Backpacking and Bipolar II. Taking Manic Depression on tour.
So if any of you reading this are yet to be diagnosed as mentally ill in some way, and you’re just curious, please allow me to try and save you some time.
I’ve often read people speaking about “not wanting to be ill”. I too remember saying that I really didn’t want to be known as mentally ill. The simple truth is that ‘want’ has no place in this equation. If you’re ill you’re ill. It is that simple. As soon as you suspect yourself of being ill, you are no longer acting in ignorance. You’re either willfully trying to deal with your illness like an adult, or you’re willfully entering into denial, like someone not taking responsibility for themself.
Before I went to the doctor’s office for my first appointment I was terrified that because I had been suicidal periodically and depressed that I would be put on some kind of mental illness register. I became convinced that like some kind of sex offender the governments of the world would have this illness follow me around to job interviews, customs inspections, background checks e.t.c
Firstly – this doesn’t happen. Your medical records in a first world country are sealed tightly.
Secondly – Even if it did, you will enjoy a far greater quality of life on that register than you would when you eventually became overwhelmed enough that you killed yourself. With Bipolar II especially, there is an extremely high risk of suicide. Presumably because it’s difficult enough to diagnose that people never know they have it. Im twenty seven and I know I’ve had it for at least nine years. I could have been ill for longer. Belligerently trying to hammer my way through life, whilst intermittently being laid up with depression only made me feel worse. To identify and begin coping with my illness has been hugely empowering and validating.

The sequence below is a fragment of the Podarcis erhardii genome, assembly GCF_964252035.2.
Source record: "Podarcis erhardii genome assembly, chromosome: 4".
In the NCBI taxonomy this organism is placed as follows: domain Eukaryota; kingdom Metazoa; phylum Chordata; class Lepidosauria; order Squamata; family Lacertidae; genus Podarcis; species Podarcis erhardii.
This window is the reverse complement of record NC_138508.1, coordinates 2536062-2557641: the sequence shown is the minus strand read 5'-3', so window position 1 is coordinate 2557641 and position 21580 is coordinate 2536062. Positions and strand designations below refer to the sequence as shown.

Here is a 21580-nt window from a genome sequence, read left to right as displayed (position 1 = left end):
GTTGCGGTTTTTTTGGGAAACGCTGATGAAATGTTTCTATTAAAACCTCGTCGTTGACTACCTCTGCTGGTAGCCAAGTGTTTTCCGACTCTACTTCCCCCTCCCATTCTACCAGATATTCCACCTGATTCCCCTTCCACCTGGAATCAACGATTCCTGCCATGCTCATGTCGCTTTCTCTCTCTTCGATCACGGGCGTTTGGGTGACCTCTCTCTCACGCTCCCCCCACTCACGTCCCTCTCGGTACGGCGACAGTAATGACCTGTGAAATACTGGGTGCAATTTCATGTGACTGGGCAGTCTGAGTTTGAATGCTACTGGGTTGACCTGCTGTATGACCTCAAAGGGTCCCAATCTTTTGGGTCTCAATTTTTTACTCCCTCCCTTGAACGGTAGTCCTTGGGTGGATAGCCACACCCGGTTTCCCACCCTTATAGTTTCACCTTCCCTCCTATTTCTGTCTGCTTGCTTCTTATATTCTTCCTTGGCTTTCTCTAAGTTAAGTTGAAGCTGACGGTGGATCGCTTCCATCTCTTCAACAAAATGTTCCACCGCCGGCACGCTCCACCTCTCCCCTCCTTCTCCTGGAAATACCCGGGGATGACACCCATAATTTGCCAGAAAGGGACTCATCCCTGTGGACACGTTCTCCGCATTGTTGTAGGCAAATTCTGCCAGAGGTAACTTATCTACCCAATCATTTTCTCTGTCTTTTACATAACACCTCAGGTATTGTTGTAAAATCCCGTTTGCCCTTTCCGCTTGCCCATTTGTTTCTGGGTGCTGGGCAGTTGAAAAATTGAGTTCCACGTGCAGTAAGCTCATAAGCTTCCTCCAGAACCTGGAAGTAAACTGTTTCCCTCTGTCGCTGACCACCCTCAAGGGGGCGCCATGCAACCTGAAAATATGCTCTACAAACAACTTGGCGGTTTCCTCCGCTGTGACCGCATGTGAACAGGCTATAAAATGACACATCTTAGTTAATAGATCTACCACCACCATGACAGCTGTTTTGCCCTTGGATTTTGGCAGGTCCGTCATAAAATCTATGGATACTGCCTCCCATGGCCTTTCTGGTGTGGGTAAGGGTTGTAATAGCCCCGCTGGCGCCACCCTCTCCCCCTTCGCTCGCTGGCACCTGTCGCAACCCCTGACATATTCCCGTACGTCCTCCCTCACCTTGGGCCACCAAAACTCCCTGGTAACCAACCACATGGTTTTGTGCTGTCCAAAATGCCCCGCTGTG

Ultimately, you cannot judge whether something is good for you by using the judgements of third parties. If you’re deciding to avoid confronting a potential mental illness because of what your parents/friends/neighbours say or think, then you’re putting yourself on a myopic collision course with a life threatening illness. It won’t matter what they say if you aren’t well. Your primary responsibility is to making yourself well. Everything else falls in behind it.
Do yourself a favour and take this seriously. Seek and demand support, especially in the form of medication. Pressure your doctor to put you on a dose that isn’t subclinical as soon as possible. Find support from someone dealing with the same illness who has been coping well with it for years. As with all things, take advice from the people living the kind of life you’d enjoy.
I’m rooting for you!